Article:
“As Superintendent, I am, of course, concerned with any activity in our area that poses a risk to the health and safety of our District’s students and staff,” said Hefner.  

“The fact that there are already businesses in our area with a long history of repeated regulatory violations who have been nonetheless allowed to remain in business, undermines the District’s faith in the level of oversight and enforcement by the state agencies charged with our public and environmental health,” Hefner said. 

Jim Brasher, Executive Director of the Colorado County Groundwater Conservation District, who holds both bachelors and masters degrees in geology from Texas A&M University, has many concerns about the ongoing Skull Creek investigation. He notes that nearby monitoring wells maintained by the district show the ground is made of highly permeable material in the area. 

“For most of the time, the Texas Railroad Commission has been the agency overseeing compliance to regulations of the facility at Inland Environmental which is adjacent to Skull Creek. I am uncertain how long that TCEQ has been involved in monitoring Inland Environmental, but they certainly would seem to be responsible in part for determining the reasons for the Skull Creek contamination,” Brasher said.
 

“They tell us that there is an ongoing investigation regarding the situation and the District understands that they are limited with what they can divulge during the investigation. Nevertheless, it would seem paramount to know whether the contamination in the creek is in fact harmful to the public. No agency or entity has as yet revealed that to date,” he said.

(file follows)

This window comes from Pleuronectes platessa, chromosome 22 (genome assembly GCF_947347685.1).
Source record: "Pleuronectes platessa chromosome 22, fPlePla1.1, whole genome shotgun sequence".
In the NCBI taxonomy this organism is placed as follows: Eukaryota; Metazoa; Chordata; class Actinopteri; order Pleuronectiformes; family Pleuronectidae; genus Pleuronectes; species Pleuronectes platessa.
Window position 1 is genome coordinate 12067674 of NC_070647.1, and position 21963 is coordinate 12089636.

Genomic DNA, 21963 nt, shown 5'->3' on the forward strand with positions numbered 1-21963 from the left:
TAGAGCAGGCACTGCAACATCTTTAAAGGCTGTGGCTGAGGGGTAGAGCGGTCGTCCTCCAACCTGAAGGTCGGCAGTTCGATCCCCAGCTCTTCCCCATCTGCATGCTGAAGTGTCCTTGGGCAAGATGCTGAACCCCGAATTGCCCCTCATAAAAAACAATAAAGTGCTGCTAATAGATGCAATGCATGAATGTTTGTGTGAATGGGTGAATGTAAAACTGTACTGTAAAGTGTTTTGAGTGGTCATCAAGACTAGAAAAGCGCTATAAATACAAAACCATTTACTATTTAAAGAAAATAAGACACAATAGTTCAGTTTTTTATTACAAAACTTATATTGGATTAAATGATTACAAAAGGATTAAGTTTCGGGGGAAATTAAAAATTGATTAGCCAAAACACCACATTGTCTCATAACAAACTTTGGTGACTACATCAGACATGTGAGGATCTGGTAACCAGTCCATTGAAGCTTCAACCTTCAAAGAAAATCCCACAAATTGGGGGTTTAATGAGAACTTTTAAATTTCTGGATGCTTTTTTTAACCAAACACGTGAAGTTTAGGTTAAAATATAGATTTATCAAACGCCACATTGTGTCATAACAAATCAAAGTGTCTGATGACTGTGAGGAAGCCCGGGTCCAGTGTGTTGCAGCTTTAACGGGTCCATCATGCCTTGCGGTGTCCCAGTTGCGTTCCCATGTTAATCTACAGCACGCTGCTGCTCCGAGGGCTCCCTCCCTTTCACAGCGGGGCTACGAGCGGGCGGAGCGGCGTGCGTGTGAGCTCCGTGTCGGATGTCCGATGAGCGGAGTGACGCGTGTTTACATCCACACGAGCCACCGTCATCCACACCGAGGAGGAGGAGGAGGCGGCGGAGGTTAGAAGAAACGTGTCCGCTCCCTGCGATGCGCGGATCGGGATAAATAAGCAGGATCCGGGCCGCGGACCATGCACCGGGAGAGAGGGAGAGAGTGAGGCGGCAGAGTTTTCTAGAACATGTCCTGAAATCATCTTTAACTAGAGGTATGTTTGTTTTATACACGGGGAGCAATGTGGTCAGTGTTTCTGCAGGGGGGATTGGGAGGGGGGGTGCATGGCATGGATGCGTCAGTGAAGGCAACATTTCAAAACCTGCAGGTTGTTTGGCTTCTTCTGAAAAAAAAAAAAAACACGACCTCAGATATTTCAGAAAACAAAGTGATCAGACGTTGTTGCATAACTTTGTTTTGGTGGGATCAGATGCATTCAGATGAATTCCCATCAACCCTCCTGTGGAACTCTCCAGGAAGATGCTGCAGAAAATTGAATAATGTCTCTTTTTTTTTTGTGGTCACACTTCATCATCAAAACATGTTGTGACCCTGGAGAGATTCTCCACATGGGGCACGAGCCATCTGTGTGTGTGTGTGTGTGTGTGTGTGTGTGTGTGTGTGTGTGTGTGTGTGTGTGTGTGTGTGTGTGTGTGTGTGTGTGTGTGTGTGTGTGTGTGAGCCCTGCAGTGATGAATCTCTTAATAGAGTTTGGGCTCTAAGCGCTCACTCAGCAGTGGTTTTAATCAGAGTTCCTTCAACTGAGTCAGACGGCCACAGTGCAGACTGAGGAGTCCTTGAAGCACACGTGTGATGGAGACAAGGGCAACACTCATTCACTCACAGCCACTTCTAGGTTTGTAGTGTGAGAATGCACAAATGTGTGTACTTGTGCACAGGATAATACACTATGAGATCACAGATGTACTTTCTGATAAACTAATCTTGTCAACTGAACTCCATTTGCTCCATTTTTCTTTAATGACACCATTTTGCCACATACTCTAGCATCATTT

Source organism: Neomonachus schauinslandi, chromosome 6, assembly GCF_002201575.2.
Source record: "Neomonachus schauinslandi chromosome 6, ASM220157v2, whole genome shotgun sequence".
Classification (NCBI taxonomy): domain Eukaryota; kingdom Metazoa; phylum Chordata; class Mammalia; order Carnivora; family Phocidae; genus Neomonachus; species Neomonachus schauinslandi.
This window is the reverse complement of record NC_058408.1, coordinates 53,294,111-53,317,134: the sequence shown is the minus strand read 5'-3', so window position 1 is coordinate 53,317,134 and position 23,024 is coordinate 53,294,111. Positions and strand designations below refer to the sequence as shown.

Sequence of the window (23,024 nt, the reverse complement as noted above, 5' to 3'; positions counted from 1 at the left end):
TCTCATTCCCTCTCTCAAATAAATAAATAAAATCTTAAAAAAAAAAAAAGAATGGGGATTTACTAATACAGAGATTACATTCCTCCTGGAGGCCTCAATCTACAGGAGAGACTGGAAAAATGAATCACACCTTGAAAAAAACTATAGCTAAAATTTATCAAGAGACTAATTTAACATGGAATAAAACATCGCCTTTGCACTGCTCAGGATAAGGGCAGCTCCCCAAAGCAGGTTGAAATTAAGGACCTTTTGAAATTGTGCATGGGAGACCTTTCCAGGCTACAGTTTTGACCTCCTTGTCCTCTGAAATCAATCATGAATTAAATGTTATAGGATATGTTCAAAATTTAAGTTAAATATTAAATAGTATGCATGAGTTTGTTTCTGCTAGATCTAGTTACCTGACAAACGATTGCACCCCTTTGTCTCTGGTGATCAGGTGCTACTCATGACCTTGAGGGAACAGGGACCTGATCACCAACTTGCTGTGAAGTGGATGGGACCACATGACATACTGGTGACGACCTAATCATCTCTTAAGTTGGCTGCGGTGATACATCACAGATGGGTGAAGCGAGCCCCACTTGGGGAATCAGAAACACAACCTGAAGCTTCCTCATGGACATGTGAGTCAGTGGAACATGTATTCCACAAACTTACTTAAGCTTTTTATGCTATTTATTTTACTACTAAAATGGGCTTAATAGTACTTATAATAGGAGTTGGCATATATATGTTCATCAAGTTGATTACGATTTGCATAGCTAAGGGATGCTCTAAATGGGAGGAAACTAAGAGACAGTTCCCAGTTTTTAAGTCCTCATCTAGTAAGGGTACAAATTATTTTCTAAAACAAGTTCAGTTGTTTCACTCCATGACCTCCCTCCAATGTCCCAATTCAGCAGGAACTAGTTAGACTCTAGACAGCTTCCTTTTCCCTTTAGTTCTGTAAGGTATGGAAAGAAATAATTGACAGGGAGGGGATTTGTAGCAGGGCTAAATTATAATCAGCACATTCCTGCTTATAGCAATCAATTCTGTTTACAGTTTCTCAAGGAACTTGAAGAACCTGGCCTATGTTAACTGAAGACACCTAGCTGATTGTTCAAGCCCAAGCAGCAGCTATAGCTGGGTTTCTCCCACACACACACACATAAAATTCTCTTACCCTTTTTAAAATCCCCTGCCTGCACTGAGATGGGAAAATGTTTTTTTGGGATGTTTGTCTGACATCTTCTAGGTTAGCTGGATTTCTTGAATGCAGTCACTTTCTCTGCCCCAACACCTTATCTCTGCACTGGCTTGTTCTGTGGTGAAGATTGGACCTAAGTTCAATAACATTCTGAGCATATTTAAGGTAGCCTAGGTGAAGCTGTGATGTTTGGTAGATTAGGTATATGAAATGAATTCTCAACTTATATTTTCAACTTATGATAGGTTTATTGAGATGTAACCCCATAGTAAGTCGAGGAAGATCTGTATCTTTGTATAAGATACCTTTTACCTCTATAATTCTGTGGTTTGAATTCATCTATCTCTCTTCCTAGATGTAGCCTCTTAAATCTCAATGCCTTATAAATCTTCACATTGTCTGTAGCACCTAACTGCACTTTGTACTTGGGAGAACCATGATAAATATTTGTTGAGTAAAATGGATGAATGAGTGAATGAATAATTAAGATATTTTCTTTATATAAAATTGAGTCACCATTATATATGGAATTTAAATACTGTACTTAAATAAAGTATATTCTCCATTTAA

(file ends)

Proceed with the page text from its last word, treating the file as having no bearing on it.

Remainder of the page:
“My level of anxiety with TCEQ was most affected by the fact that the TCEQ staff and Executive Director gave a draft approval of the hazardous waste disposal permit and then vigorously defended that approval during the contested case hearing, more so than what I’ve observed their actions to be so far in the Skull Creek investigation. That could change however if little to no progress is made on this investigation over the course of the next few weeks,” he said. 

“We do not--and will not--know the exact composition of the material being stored and what would be in that leaked material. Having said that, it’s designated ‘hazardous waste’ for a reason. Nearby District monitor wells clearly show that the area from the Colorado River out for at least two miles or more is composed of highly permeable material,” Brasher continued. 

“There is a direct correlation of water level rise in these shallow monitor wells to rises in the river. I personally am very dubious of this supposed ten-foot low-permeability clay that would underly the facility and how well it would act as a natural barrier to infiltration should a leak occur,” he said.

“If leaked material makes it into the high-permeability strata (where sand and gravel has been mined), it could potentially be catastrophic to nearby wells and an ongoing concern to those in outlying area or those screened in deeper sections of the aquifer,” he continued. 

“The CCGCD is concerned with the episodes of apparent contamination in Skull Creek and continues to monitor the situation. To date, we have tested two wells along Highway 71 near Skull Creek. Neither showed evidence of contamination. However, these two wells were screened in a bit deeper level. We are looking to potentially test one or more additional wells along Skull Creek that are shallower and may be more readily susceptible to potential contamination. If someone in the immediate vicinity of Skull Creek would like to volunteer their well for testing, we will strongly consider it,” Brasher said.